‘Throw enough mud at the wall and some of it will definitely stick…’
In business, the above means formulating new money-making ideas, testing new products, introducing your product to new marketplaces… and expecting some of those actions to incur a loss… and others to exceed your highest expectations.
Here are two ways to benefit from that information…
1) Add the ‘80/20’ rule to the mix and expect one in five of those actions to recoup their investment and incur a profit, as well as offsetting losses from unsuccessful ones.
In brief, the 80/20 rule – also known as Pareto’s principle – suggests 20% of actions account for 80% of successful outcomes. And vice versa: 80% of the time most people are performing actions responsible for just 20% of favourable end results.
Effectively, the average eBay seller spends 20% of their day listing products that make money and the rest on goods that break even or incur a loss.
As an above average seller you focus on those 20% of products that almost always make money and avoid the 80% that don’t.
2) List as many products as you can as fast as you can – colloquially termed ‘throwing mud at the wall’.
Then let the 80/20 rule work its magic and expect some listings to fetch low prices and others to repay their investment many times over.
Believe me, it always works, even if you don’t do extensive product research or pre-determine likely price outcomes.
Let me explain why small collectibles make the mud-slinging process easy and very profitable…
– ‘Small’ describes many of the world’s most popular collectibles, attracting regular buyers and multiple bidders – stamps, pens and coins, for example.
A good listing title and description, coupled with a clear image and low auction starting price ensures those items rarely go unsold.
Use a starting price that makes money for you, even just pennies, and you’ll attract more early bidders and ultimately higher finishing prices.
Start your auction at 99p or less and you’ll pay the lowest listing fee for your eBay account status – private or business seller, with eBay shop or without.
– Small items, such as stamps, tickets, beads, pens, badges and coins, can be scanned in multiple lots and subsequently separated for gallery images.
Scanning items together – just one way to shorten pre-listing time – saves me about 30 seconds over scanning each item separately.
So if I list 50 items each day, that’s 25 minutes saved for more productive tasks.
– Many small collectibles can be purchased in bulk at low unit cost in most out-of-the-way general auction salerooms, attracting fewer knowledgeable dealers and collectors than happens in specialist collectibles auction houses in major towns and cities.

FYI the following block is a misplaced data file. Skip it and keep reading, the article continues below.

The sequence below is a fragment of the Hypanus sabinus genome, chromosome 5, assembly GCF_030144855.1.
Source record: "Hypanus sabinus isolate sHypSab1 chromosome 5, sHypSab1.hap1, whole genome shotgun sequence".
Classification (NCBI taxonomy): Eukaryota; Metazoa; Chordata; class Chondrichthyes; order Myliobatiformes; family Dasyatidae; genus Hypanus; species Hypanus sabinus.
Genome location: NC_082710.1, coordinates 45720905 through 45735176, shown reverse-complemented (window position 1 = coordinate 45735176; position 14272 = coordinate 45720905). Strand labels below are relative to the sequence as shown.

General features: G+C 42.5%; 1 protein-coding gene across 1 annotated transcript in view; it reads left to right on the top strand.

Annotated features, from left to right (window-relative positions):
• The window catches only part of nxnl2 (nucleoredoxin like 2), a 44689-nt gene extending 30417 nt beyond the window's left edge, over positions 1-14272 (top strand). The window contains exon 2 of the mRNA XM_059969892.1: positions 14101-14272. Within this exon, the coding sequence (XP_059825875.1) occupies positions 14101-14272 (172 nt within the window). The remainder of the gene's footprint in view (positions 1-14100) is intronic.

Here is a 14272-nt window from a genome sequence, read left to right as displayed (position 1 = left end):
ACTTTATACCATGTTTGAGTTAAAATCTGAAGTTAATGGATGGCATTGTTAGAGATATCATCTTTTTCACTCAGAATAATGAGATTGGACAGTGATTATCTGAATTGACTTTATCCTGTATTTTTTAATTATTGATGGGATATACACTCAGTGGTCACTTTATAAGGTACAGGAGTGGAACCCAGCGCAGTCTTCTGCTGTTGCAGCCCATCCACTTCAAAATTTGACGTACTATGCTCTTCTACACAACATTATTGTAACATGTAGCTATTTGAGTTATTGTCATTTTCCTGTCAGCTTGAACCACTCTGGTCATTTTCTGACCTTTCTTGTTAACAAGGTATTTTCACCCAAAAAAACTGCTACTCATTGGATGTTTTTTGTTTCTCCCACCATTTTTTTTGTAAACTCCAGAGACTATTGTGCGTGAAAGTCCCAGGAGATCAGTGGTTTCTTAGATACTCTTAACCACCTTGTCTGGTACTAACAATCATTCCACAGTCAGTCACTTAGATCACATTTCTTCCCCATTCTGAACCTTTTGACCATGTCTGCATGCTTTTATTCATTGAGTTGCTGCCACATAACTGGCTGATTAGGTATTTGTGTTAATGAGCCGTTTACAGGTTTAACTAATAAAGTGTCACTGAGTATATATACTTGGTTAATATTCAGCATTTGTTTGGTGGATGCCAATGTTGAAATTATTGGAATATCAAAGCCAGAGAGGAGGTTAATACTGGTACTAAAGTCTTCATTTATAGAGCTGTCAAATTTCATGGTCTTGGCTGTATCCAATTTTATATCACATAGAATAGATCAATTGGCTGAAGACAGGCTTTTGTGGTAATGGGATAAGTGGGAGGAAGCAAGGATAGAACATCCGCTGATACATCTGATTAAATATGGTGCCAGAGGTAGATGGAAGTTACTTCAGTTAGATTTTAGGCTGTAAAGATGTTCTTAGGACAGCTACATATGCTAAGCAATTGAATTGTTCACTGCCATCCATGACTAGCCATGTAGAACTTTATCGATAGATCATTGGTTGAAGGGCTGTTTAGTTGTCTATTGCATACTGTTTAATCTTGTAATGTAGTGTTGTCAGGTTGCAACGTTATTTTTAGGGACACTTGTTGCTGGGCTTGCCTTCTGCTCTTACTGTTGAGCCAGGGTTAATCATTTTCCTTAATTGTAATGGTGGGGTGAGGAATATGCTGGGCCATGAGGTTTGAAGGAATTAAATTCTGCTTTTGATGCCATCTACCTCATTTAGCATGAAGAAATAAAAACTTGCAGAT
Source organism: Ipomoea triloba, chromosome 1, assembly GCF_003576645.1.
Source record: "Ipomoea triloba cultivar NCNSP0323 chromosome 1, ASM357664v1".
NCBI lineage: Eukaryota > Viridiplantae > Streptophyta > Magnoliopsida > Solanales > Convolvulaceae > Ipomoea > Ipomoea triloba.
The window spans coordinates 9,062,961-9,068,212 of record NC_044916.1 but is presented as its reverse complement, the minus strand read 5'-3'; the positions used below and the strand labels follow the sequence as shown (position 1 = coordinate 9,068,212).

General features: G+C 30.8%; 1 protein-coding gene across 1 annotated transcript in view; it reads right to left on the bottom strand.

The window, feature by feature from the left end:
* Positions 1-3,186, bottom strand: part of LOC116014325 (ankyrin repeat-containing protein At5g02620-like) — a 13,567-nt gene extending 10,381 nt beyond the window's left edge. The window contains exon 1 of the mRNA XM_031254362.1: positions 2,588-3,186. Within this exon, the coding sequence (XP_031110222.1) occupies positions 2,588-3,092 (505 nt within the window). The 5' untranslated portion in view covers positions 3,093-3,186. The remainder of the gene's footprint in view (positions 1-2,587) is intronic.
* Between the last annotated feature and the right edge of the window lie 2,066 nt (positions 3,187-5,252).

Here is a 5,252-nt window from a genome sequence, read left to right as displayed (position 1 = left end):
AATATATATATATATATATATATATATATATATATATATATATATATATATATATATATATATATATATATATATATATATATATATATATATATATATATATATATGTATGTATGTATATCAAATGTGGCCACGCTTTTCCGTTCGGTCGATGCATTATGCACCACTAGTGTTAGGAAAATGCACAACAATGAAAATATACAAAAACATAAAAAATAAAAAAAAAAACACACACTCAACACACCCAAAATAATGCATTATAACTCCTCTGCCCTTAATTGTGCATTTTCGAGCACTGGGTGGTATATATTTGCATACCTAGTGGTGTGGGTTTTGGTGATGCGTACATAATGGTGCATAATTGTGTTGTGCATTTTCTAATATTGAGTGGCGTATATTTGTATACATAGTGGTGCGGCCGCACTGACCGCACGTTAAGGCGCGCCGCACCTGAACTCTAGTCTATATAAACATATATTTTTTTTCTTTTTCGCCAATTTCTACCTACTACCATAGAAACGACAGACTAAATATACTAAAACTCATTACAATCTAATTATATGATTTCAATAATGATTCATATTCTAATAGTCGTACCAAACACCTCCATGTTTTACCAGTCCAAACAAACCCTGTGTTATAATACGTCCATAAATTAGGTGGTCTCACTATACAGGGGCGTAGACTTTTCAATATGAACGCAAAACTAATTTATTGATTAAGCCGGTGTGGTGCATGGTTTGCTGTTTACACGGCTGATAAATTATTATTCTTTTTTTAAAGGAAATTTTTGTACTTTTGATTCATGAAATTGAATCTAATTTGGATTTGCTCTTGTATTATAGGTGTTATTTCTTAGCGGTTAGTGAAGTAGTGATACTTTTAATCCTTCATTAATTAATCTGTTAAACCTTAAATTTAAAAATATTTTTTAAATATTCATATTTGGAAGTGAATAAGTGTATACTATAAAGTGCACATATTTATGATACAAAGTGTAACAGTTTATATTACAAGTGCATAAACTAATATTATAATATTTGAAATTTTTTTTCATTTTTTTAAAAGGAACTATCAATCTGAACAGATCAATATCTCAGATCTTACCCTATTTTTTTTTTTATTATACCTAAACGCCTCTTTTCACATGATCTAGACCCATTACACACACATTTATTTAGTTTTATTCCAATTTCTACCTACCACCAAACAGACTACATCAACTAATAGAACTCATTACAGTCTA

The lowest buying competition and the best bargains come from salerooms selling to room bidders and not taking bids online.
– Most small collectibles fit into public post boxes, involving fewer trips to the post office, and saving time and effort as well as cutting travelling expenses.
– There are lots of places to sell your small collectibles – and some even import your eBay listings direct to those other sites.
Google ‘import from eBay’ to find suitable additional sites, including Bonanza.com and Shopify.com. Quickly remove sold items from other marketplaces to avoid future sales and angry buyers.
Here are ways to make even more money selling collectibles on and outside of eBay:
– Choose items with multiple collector appeal, such as stamps reflecting other high profile collecting passions, for instance dogs, trains, space travel.
Targeting two or more different collector types multiplies bidders for each product listing, meaning fewer unsold items and more bidding wars and unexpected high finishing prices.
More ideas: holiday camp badges (some people collect badges per se, others only from Butlins and Pontins); railway tickets (for ticket collectors in general and others interested in small village stations, especially those long since closed); coins (for coin collectors in general, as well as others interested in specific country coins – which often go cheap in the UK where most coin collectors want domestic currency and can attract handsome profits listed on the relevant overseas eBay site).
– Similarly, list several different collectibles together to attract more bidders and higher finishing prices. Ideas: offer several football programmes for different teams, multiple coins from different countries, and so on.
– Focus on products within the same eBay listing category, such as all American stamps, all railway tickets, all football programmes, all pens.
You can still target different collecting sub-categories within each listing. You’ll save time normally spent changing product categories between listings – a real Godsend for people without broadband – and people interested in one listing will see all your offers and bid on several.
Stick to a maximum of ten same subject items in close proximity to avoid flooding the market for your own products. Leave at least five minutes between auction endings to let bidders place last minute bids across several listings.
And now you have the reason I always opt to sell small collectibles on eBay and why I recommend you do the same!
All that remains now is for me to wish you a very Merry Christmas and a Happy New Year!